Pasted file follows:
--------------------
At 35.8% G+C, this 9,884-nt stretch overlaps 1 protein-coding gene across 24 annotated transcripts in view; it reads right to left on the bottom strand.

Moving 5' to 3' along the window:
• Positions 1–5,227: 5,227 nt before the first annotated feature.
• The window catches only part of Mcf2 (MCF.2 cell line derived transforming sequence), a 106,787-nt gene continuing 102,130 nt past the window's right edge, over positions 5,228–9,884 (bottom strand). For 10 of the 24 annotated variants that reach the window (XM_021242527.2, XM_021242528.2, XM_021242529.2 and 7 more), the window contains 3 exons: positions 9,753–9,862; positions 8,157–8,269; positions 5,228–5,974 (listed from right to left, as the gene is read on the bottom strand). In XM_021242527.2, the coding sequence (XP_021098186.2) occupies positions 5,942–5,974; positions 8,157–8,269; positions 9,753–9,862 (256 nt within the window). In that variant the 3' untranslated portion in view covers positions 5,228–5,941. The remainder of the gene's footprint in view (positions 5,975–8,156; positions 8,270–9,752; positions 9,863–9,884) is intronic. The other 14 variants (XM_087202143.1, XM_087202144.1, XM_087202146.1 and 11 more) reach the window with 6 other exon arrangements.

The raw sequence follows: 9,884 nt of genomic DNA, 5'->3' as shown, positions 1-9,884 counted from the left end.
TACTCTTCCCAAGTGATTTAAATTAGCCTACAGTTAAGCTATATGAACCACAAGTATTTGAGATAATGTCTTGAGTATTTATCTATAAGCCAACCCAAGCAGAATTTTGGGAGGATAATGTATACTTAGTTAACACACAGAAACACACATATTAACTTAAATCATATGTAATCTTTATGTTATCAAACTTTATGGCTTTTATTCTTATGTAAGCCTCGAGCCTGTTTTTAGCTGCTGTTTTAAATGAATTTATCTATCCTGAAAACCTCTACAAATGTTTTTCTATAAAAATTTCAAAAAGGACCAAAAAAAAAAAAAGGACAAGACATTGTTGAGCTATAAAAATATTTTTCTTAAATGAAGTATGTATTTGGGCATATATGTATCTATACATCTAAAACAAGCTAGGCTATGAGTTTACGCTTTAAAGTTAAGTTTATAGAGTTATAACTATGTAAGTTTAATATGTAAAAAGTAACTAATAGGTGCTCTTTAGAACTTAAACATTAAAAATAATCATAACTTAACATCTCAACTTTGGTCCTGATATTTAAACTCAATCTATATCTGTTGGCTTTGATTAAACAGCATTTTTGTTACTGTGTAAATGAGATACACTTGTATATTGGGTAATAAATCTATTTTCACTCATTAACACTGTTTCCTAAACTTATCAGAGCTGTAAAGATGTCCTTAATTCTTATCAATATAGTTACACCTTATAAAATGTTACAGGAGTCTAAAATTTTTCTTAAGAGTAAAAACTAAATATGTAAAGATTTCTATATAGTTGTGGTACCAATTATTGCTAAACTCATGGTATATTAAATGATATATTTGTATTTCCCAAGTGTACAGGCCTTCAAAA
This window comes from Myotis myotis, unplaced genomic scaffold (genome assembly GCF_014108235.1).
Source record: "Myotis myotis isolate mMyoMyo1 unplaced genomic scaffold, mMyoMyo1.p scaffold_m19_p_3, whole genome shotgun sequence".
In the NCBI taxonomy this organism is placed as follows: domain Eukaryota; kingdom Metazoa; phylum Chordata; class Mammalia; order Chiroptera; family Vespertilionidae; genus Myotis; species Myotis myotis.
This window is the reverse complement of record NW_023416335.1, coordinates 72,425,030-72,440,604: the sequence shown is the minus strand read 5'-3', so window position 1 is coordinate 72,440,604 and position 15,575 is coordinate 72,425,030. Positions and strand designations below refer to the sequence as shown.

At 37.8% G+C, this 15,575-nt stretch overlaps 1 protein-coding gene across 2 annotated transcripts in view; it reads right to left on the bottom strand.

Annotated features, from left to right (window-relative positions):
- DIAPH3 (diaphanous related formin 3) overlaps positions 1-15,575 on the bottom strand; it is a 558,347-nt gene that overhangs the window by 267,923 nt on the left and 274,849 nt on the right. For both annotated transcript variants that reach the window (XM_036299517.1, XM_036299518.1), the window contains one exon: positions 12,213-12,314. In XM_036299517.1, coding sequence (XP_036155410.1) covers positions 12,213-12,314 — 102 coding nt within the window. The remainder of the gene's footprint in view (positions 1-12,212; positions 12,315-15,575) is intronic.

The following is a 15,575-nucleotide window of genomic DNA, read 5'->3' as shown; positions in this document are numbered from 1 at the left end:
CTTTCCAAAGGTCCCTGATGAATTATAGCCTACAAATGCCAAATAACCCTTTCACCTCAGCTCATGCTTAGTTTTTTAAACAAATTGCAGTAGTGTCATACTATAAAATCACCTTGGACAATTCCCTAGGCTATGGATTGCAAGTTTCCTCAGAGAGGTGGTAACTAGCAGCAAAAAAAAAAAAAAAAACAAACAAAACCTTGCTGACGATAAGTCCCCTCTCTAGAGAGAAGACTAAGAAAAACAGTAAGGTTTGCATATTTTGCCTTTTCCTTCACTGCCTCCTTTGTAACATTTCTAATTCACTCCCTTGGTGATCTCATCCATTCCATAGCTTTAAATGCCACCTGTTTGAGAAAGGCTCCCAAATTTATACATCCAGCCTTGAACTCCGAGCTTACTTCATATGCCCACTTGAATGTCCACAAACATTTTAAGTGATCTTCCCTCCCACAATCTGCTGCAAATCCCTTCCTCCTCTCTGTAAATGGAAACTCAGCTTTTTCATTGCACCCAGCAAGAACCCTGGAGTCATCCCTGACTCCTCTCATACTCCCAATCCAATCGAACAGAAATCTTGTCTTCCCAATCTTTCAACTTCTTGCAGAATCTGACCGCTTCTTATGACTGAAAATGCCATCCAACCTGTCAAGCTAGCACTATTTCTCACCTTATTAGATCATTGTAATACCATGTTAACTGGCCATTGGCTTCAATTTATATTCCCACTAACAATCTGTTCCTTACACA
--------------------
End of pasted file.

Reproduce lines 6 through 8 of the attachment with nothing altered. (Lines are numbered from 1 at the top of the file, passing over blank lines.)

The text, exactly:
TACTCTTCCCAAGTGATTTAAATTAGCCTACAGTTAAGCTATATGAACCACAAGTATTTGAGATAATGTCTTGAGTATTTATCTATAAGCCAACCCAAGCAGAATTTTGGGAGGATAATGTATACTTAGTTAACACACAGAAACACACATATTAACTTAAATCATATGTAATCTTTATGTTATCAAACTTTATGGCTTTTATTCTTATGTAAGCCTCGAGCCTGTTTTTAGCTGCTGTTTTAAATGAATTTATCTATCCTGAAAACCTCTACAAATGTTTTTCTATAAAAATTTCAAAAAGGACCAAAAAAAAAAAAAGGACAAGACATTGTTGAGCTATAAAAATATTTTTCTTAAATGAAGTATGTATTTGGGCATATATGTATCTATACATCTAAAACAAGCTAGGCTATGAGTTTACGCTTTAAAGTTAAGTTTATAGAGTTATAACTATGTAAGTTTAATATGTAAAAAGTAACTAATAGGTGCTCTTTAGAACTTAAACATTAAAAATAATCATAACTTAACATCTCAACTTTGGTCCTGATATTTAAACTCAATCTATATCTGTTGGCTTTGATTAAACAGCATTTTTGTTACTGTGTAAATGAGATACACTTGTATATTGGGTAATAAATCTATTTTCACTCATTAACACTGTTTCCTAAACTTATCAGAGCTGTAAAGATGTCCTTAATTCTTATCAATATAGTTACACCTTATAAAATGTTACAGGAGTCTAAAATTTTTCTTAAGAGTAAAAACTAAATATGTAAAGATTTCTATATAGTTGTGGTACCAATTATTGCTAAACTCATGGTATATTAAATGATATATTTGTATTTCCCAAGTGTACAGGCCTTCAAAA
This window comes from Myotis myotis, unplaced genomic scaffold (genome assembly GCF_014108235.1).
Source record: "Myotis myotis isolate mMyoMyo1 unplaced genomic scaffold, mMyoMyo1.p scaffold_m19_p_3, whole genome shotgun sequence".